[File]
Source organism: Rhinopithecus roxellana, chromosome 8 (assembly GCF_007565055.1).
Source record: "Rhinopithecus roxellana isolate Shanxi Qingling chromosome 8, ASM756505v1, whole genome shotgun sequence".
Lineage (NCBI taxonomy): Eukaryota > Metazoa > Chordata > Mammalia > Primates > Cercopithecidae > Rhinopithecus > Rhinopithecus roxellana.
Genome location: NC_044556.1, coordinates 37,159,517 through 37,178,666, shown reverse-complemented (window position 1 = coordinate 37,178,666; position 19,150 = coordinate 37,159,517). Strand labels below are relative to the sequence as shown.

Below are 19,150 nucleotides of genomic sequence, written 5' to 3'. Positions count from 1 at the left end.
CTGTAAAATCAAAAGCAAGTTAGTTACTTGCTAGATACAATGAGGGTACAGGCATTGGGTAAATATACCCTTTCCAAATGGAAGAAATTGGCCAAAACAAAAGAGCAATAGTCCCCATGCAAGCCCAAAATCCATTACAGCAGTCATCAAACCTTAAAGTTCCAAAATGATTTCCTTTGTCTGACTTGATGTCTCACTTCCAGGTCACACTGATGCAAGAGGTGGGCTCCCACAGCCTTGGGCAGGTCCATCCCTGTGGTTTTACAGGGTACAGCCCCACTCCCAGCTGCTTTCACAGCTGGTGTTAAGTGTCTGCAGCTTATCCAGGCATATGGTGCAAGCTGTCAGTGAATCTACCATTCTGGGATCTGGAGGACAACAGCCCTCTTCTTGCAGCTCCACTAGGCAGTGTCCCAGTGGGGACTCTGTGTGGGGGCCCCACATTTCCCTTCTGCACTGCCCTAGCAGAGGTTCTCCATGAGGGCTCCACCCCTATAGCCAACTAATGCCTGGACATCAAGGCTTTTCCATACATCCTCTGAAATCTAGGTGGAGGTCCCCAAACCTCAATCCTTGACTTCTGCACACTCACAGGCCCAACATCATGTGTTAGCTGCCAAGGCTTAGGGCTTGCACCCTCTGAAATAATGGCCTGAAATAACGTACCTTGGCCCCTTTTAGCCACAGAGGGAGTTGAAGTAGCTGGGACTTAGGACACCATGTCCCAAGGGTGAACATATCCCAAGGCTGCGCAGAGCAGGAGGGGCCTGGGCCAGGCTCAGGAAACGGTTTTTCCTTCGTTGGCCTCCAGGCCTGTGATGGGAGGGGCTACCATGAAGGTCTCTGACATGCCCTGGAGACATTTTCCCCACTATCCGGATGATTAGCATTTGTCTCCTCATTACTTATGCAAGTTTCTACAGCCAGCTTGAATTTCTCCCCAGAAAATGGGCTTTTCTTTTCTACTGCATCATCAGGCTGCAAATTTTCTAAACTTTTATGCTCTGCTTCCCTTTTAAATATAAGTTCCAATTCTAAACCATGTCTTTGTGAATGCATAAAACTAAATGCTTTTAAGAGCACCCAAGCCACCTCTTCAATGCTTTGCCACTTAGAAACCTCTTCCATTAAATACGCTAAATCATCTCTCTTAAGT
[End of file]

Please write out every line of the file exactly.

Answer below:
Source organism: Rhinopithecus roxellana, chromosome 8 (assembly GCF_007565055.1).
Source record: "Rhinopithecus roxellana isolate Shanxi Qingling chromosome 8, ASM756505v1, whole genome shotgun sequence".
Lineage (NCBI taxonomy): Eukaryota > Metazoa > Chordata > Mammalia > Primates > Cercopithecidae > Rhinopithecus > Rhinopithecus roxellana.
Genome location: NC_044556.1, coordinates 37,159,517 through 37,178,666, shown reverse-complemented (window position 1 = coordinate 37,178,666; position 19,150 = coordinate 37,159,517). Strand labels below are relative to the sequence as shown.

Below are 19,150 nucleotides of genomic sequence, written 5' to 3'. Positions count from 1 at the left end.
CTGTAAAATCAAAAGCAAGTTAGTTACTTGCTAGATACAATGAGGGTACAGGCATTGGGTAAATATACCCTTTCCAAATGGAAGAAATTGGCCAAAACAAAAGAGCAATAGTCCCCATGCAAGCCCAAAATCCATTACAGCAGTCATCAAACCTTAAAGTTCCAAAATGATTTCCTTTGTCTGACTTGATGTCTCACTTCCAGGTCACACTGATGCAAGAGGTGGGCTCCCACAGCCTTGGGCAGGTCCATCCCTGTGGTTTTACAGGGTACAGCCCCACTCCCAGCTGCTTTCACAGCTGGTGTTAAGTGTCTGCAGCTTATCCAGGCATATGGTGCAAGCTGTCAGTGAATCTACCATTCTGGGATCTGGAGGACAACAGCCCTCTTCTTGCAGCTCCACTAGGCAGTGTCCCAGTGGGGACTCTGTGTGGGGGCCCCACATTTCCCTTCTGCACTGCCCTAGCAGAGGTTCTCCATGAGGGCTCCACCCCTATAGCCAACTAATGCCTGGACATCAAGGCTTTTCCATACATCCTCTGAAATCTAGGTGGAGGTCCCCAAACCTCAATCCTTGACTTCTGCACACTCACAGGCCCAACATCATGTGTTAGCTGCCAAGGCTTAGGGCTTGCACCCTCTGAAATAATGGCCTGAAATAACGTACCTTGGCCCCTTTTAGCCACAGAGGGAGTTGAAGTAGCTGGGACTTAGGACACCATGTCCCAAGGGTGAACATATCCCAAGGCTGCGCAGAGCAGGAGGGGCCTGGGCCAGGCTCAGGAAACGGTTTTTCCTTCGTTGGCCTCCAGGCCTGTGATGGGAGGGGCTACCATGAAGGTCTCTGACATGCCCTGGAGACATTTTCCCCACTATCCGGATGATTAGCATTTGTCTCCTCATTACTTATGCAAGTTTCTACAGCCAGCTTGAATTTCTCCCCAGAAAATGGGCTTTTCTTTTCTACTGCATCATCAGGCTGCAAATTTTCTAAACTTTTATGCTCTGCTTCCCTTTTAAATATAAGTTCCAATTCTAAACCATGTCTTTGTGAATGCATAAAACTAAATGCTTTTAAGAGCACCCAAGCCACCTCTTCAATGCTTTGCCACTTAGAAACCTCTTCCATTAAATACGCTAAATCATCTCTCTTAAGT